The spike in tourist arrivals here during the Holy Week break has raised hopes for the long-awaited recovery of the local tourism economy that has suffered from the pandemic lockdowns.
Most resort accommodations in Part Barton and around the Long Beach areas, the two most popular local destinations in San Vicente, were fully booked during the long holiday, according to stakeholders.
Despite the power disruptions, businesses in Port Barton have reported a surge in arrivals and bookings.
“We expect the flights during the summer to be full as well,” Ino Habana of Lazuli Resort told Palawan News.
Christine Besaga, owner of Besaga Inn, noted that among the arriving guests were foreign tourists taking advantage of their bubble tourism.
Municipal tourism chief Lucy Panagsagan said before the Holy Week, they had been getting quite a good number of guests, which increased when the long weekend came.
“Before Holy Week sa Port Barton, we were averaging 25 guests per day. Ngayong Holy Week, mga 40 a day.” she said.
“Dito naman sa Long Beach, ngayong Holy Week may more than 100 tayong guests sa Sunlight Lazuli. Si Victoria, meron din visitors so, I guess less than 200 dito sa Long Beach” she added.
She estimated that around 600 visited San Vicente several days before and during Holy Week to enjoy the beaches and island getaways.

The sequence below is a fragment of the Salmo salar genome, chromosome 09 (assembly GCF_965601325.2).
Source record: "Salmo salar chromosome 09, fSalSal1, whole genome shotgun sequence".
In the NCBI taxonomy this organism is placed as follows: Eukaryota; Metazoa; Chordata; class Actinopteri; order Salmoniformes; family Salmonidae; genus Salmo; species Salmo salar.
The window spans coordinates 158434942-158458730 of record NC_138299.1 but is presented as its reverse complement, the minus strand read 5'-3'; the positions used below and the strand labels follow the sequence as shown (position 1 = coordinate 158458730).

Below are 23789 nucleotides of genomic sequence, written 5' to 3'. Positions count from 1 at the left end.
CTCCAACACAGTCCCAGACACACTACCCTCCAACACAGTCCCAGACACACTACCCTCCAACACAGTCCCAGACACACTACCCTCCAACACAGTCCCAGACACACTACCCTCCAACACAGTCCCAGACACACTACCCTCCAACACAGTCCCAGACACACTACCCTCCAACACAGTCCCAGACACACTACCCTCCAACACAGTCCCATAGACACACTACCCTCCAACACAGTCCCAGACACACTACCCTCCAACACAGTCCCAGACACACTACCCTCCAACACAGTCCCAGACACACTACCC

Accommodation facilities were completely booked in Port Barton, which recently had a week-long electricity outage after PowerSource Philippines, Inc. (PSPI) shut down its power plant due to foreign guests who had returned to the place after two years of dealing with COVID-19.
Power was returned to the destination following local government unit intervention, headed by mayor Amy Alvarez, with businesses, residents, and other concerned agencies.
“Lazuli is fully booked, and I also monitored that the foreign tourists are back in Port Barton. Everyone there is fully booked. ” Tonino Habana, president of the United Tourism Enterprises Association (UniTEA), said.
Local tour operators were trying to find boats to use in excursions due to the sudden surge of passengers, as many had been destroyed by Typhoon Odette.
“[The] problem now is we don’t have enough tour boats because most were damaged during the storm,”
Florily Caabay of St. Vincent Travel and Tours said.
“May mga ibang booking sana kaya lang wala nang available na boat,” she added.
Panagsagan explained this is because some tour boats are still processing their licenses with the Maritime Industry Authority (MARINA), and some are still repairing.
She added that next week, there will be additional boats to serve tourists visiting their famous beaches.
“This is a good start for all of us. The future looks bright. Let’s sustain this and pray that there are no more pandemics and storms.” Habana added.